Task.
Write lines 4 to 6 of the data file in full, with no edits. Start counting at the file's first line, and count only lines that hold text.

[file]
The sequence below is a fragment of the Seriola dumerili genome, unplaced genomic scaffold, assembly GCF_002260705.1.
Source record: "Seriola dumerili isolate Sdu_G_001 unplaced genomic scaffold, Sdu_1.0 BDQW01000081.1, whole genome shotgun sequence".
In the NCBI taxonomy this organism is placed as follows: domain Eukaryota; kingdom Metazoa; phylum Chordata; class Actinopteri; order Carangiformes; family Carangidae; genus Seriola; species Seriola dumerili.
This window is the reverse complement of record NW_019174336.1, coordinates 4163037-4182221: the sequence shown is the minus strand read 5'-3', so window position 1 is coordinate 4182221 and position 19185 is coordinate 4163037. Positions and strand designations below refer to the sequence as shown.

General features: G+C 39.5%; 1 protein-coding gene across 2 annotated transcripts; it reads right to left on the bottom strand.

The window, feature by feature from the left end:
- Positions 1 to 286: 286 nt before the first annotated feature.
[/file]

This window is the reverse complement of record NW_019174336.1, coordinates 4163037-4182221: the sequence shown is the minus strand read 5'-3', so window position 1 is coordinate 4182221 and position 19185 is coordinate 4163037. Positions and strand designations below refer to the sequence as shown.

General features: G+C 39.5%; 1 protein-coding gene across 2 annotated transcripts; it reads right to left on the bottom strand.

The window, feature by feature from the left end: